Shakti headed for the safer confines of a London recording studio on its second album, minus R. Raghavan and minus some of the volatile energy that they generated on their debut record. They were, however, a more integrated, more subtle ensemble now, exploring quieter, more lyrical corners of their East-West fusion, with L. Shankar's spectacular violin and Zakir Hussain's tabla taking the solo foreground as much as, if not more than, McLaughlin's acoustic guitar. With the exception of an arrangement of a traditional South Indian piece "Kriti," McLaughlin and Shankar contribute all of the compositions, which lean even more heavily toward South Indian music with reminders of McLaughlin's Western roots. As a whole, this is less accessible to McLaughlin's jazz-rock flock than the first Shakti album, but still fascinating for contemporary listeners.
The third and final Shakti recording from the '70s. The songs here are shorter than those on Shakti and Handful of Beauty, but no less impressive. The novelty of combining Eastern and Western musical styles had worn off and McLaughlin sounds comfortable. This allows for memorable compositions and interchanges, rather than the blistering virtuosity that characterized the first two releases. From the intense ("Daffodil and the Eagle") to the joyful ("Happiness Is Being Together"), Natural Elements stands as a milestone in McLaughlin's illustrious career.
42 original albums (+4 EPs and 27 Singles) gathered on 20CDs ‘Jazz From America On Disques Vogue’ reviews the revolutionary passage from the 78 rpm to the Long-Play era. A totally cool little package – one that features 20 different CDs, each done as a different tiny replica of a 10" LP that originally appeared on the Vogue Records label overseas! Vogue was well-known for recording important sessions by American jazzmen in Paris in the early 50s – but this package brings together work that was recorded in America by many of the same artists, and issued by Vogue in unique packages overseas – many of which are replicated here, along with bonus material too! The set features 20 CDs, but includes 40 different albums – as each CD features tracks from original 10" album releases – with full details on tracks, personnel, and other information in the large booklet provided – a great complement to the records by artists who include Stan Getz, Gerry Mulligan, Red Norvo, Lester Young, Mahalia Jackson, Spirit Of Memphis Quartet, Wynonie Harris, Earl Bostic, Charlie Parker, Charlie Christian, Art Tatum, Erroll Garner, Sidney Bechet, Miles Davis, and others!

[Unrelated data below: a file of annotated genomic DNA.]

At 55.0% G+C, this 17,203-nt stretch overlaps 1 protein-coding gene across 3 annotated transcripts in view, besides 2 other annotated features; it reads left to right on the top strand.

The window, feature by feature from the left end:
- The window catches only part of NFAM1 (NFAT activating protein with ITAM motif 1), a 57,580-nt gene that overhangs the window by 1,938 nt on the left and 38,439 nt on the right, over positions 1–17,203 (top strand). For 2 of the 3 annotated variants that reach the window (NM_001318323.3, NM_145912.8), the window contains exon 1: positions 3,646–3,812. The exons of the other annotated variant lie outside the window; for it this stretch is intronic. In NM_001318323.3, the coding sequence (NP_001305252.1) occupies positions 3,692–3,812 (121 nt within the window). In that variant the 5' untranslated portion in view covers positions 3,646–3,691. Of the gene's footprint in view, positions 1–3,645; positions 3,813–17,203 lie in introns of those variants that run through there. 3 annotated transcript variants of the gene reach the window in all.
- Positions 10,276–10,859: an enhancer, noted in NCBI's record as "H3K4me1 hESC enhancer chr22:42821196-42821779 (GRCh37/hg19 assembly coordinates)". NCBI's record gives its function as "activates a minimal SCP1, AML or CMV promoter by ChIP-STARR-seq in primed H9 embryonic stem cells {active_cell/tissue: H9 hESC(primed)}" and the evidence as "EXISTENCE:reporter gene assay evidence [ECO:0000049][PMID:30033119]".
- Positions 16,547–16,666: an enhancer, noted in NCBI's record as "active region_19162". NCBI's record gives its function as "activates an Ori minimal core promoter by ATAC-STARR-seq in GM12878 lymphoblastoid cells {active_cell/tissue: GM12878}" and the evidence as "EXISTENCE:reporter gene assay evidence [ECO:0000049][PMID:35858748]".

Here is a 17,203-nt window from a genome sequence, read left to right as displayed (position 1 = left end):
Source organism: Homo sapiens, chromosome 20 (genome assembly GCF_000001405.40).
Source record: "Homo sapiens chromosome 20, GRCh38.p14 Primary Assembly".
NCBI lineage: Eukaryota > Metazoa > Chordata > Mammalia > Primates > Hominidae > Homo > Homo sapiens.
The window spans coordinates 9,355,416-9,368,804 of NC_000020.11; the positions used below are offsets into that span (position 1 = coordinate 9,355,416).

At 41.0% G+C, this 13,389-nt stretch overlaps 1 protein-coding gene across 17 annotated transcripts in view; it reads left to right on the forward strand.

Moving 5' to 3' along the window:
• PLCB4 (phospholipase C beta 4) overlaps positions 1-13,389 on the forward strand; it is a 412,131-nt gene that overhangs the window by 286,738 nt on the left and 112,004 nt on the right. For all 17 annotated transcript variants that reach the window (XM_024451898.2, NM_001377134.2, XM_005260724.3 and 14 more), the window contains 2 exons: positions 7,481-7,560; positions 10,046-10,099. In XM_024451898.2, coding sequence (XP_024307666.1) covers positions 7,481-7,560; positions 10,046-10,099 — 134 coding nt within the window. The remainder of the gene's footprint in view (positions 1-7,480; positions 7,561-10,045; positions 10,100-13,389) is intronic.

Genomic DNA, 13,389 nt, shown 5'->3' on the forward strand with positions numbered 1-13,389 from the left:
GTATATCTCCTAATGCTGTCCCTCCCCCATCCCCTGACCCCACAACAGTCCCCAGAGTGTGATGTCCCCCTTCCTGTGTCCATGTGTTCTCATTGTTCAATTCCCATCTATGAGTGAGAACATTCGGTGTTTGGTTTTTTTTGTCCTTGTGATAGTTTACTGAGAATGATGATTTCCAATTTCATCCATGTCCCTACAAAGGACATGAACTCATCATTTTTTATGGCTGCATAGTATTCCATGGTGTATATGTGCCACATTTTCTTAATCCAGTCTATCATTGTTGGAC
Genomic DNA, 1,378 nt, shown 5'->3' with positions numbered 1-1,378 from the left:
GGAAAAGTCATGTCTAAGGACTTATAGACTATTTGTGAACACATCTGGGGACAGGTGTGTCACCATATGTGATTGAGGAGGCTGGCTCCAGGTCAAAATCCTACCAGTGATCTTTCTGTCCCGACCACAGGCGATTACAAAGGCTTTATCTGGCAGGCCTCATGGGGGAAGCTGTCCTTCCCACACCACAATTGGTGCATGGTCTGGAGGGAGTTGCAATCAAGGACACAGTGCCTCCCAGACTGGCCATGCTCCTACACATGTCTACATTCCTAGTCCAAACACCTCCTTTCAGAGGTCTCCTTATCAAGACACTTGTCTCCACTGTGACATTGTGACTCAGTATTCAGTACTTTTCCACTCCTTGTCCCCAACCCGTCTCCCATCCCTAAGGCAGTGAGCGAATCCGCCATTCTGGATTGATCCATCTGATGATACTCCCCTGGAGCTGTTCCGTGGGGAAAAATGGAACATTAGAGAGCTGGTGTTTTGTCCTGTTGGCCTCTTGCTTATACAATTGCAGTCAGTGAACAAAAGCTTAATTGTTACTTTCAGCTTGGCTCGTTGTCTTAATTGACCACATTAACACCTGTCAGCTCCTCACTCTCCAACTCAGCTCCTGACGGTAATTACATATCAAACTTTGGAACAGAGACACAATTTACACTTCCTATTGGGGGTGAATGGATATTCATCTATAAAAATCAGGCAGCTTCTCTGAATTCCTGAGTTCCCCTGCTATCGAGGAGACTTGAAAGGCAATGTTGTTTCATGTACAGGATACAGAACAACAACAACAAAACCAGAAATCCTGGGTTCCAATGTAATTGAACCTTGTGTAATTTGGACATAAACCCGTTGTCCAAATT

With his odd rhythmic spacing, discordant resolves and his circular yet angular compositional style, Thelonious Monk remains one of the most singular figures in all of jazz, and virtually every one of his recordings is as enigmatic as the pianist himself was. This set combines his five albums for Columbia Records, 1962's Criss Cross and Monk's Dream, 1964's Solo Monk, 1966's Straight, No Chaser, and 1967's Underground, in a single package, and anyone thinking Monk wasn't as vital during those years really needs to hear this stuff. It's classic Monk, and this collection is a great way to get it in a single swoop.
Quatro: The Definitive Collection assembles four truly classic Tito Puente albums recorded between 1955 and 1960 for RCA, and adds a disc of outtakes, alternate takes, and rarities in a lavishly designed limited-edition box set. The box is 6" x 6" with each album housed individually in a thick cardboard sleeve with back and front facsimile cover art. These four albums were cut in chronological order: Cuban Carnival (1956), Night Beat (1957), Dance Mania (1958), and Revolving Bandstand (1960), the last recorded in collaboration with the Buddy Morrow Orchestra.